Resources: Tips for Healthy Aging at Hebrew SeniorLife

How to Prevent Illness with Pneumovax Vaccine

With all the talk about the flu vaccine at this time of year it is also a good time to consider another important vaccine, the pneumococcal vaccine, or pneumovax, which protects the elderly against bacteria commonly referred to as "pneumococcus." According to Ruth Kandel, M.D., a geriatrician who specializes in infection control at Hebrew SeniorLife, pneumococcal disease can cause infections in the lung (pneumonia) as well as more invasive diseases when it invades the blood (bacteremia) or the covering of the brain (meningitis).  

Anyone can get pneumococcal disease, but all adults 65 years of age and older are at increased risk for serious infection. Other high-risk groups include young children and individuals of any age with certain chronic medical conditions (heart disease, diabetes, sickle cell disease, and conditions or treatments that lower one’s resistance to infections). Alcoholism and cigarette smoking are also considered risk factors.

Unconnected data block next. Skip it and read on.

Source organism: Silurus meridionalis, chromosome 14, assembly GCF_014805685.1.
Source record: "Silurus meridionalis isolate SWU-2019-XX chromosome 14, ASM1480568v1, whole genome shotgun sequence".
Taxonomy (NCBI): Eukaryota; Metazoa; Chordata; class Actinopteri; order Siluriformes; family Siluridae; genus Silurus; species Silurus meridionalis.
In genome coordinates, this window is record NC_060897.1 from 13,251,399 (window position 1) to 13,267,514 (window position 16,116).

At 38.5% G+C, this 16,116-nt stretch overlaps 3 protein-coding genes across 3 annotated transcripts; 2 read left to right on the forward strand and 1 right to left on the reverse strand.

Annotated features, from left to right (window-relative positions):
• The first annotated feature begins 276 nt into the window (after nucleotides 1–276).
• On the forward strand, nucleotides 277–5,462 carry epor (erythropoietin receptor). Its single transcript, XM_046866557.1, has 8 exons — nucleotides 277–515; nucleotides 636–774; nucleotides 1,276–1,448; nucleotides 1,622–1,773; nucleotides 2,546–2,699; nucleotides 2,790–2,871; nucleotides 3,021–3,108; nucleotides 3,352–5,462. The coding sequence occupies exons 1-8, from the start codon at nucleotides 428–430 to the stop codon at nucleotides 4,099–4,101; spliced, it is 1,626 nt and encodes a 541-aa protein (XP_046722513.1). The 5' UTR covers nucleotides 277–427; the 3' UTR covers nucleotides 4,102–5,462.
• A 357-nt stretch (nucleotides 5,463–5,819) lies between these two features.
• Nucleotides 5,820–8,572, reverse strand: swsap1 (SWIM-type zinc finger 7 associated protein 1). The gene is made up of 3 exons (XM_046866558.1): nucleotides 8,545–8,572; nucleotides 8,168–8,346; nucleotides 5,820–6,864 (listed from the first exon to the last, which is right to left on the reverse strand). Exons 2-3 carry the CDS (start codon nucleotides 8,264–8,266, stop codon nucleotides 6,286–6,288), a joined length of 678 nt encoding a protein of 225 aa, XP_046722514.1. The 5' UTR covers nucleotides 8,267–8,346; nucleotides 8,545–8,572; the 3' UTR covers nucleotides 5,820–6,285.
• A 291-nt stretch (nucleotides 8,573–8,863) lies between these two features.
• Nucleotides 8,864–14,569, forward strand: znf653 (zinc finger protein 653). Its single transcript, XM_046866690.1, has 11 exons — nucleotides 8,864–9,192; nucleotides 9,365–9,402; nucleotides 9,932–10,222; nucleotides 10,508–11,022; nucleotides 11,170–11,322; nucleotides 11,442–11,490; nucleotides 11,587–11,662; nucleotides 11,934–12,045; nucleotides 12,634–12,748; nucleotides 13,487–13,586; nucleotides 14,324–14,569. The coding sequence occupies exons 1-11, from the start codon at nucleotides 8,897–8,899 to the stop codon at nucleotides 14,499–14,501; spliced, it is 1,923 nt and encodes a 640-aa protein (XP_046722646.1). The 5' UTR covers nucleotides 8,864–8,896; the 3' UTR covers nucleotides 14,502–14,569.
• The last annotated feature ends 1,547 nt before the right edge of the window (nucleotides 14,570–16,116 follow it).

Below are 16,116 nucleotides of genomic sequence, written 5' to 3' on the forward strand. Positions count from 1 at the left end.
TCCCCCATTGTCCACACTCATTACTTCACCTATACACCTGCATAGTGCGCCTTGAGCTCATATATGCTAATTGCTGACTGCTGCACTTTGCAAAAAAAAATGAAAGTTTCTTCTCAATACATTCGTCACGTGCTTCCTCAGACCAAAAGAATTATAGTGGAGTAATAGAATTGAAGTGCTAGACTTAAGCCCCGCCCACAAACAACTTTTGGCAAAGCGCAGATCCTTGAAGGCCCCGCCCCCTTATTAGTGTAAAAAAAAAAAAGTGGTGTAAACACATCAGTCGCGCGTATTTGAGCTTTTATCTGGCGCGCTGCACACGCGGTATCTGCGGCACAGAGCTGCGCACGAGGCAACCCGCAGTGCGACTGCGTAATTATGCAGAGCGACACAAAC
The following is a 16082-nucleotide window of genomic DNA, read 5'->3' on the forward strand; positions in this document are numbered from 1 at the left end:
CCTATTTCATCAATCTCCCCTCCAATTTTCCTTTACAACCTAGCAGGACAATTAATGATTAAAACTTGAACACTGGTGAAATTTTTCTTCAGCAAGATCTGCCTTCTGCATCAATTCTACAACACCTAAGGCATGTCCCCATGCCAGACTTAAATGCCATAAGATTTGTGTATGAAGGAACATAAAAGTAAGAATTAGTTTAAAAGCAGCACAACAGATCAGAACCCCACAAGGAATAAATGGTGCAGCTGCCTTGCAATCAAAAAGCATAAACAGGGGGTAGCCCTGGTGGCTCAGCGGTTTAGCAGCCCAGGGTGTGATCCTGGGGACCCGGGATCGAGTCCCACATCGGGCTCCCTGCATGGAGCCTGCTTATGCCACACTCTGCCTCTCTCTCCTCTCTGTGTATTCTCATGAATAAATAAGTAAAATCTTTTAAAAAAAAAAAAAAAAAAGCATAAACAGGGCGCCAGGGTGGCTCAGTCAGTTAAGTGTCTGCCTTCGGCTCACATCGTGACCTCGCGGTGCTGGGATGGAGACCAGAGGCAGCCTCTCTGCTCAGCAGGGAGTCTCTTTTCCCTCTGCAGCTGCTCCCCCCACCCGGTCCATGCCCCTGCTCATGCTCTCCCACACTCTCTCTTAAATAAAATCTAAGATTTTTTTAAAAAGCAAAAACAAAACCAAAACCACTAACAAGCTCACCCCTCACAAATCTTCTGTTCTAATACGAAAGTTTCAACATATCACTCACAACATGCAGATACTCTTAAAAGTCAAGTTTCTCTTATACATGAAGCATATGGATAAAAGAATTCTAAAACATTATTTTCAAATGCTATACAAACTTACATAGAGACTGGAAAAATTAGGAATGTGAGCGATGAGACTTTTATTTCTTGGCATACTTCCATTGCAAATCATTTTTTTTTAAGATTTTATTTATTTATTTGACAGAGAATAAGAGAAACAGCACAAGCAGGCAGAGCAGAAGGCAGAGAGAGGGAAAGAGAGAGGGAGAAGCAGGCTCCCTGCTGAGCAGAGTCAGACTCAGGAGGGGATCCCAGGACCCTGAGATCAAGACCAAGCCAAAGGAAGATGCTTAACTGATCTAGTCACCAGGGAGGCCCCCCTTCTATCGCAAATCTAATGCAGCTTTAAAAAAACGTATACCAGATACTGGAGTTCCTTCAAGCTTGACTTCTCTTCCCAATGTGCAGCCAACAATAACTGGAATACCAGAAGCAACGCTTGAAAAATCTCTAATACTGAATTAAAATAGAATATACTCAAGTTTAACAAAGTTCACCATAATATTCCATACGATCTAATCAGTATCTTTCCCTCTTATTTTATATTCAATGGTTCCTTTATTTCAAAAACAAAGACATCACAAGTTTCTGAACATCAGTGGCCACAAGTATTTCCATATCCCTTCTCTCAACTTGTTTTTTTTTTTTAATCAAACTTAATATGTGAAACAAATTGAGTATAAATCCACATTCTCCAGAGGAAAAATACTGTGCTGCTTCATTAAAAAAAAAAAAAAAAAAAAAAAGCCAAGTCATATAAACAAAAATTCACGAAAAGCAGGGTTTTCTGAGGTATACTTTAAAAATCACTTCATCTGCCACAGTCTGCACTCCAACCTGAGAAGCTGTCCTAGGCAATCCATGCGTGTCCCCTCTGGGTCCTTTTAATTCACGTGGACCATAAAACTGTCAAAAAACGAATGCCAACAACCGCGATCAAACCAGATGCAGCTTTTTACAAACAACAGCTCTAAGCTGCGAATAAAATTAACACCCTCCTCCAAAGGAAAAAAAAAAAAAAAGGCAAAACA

Antibiotics, such as penicillin, can be used to treat these infections. However, in recent years some of the bacteria have become resistant to commonly used antibiotics. This is why vaccination, which provides protection against infection, is so important.

The good news about pneumovax is that in most adults it need only be administered once. So if you are 65 years of age or older you only need to get the vaccine one time. If you received the vaccine when you were younger than age 65, you will need to have a single revaccination five years or more after that first dose. A few other high-risk groups such as immune-compromised individuals may also benefit from a single revaccination. 

The pneumovax is the best way to prevent both infection from pneumococcal bacteria as well as complications, including hospitalization and even death. But it will only work if you get it. Please ask your health care provider about this important vaccine.

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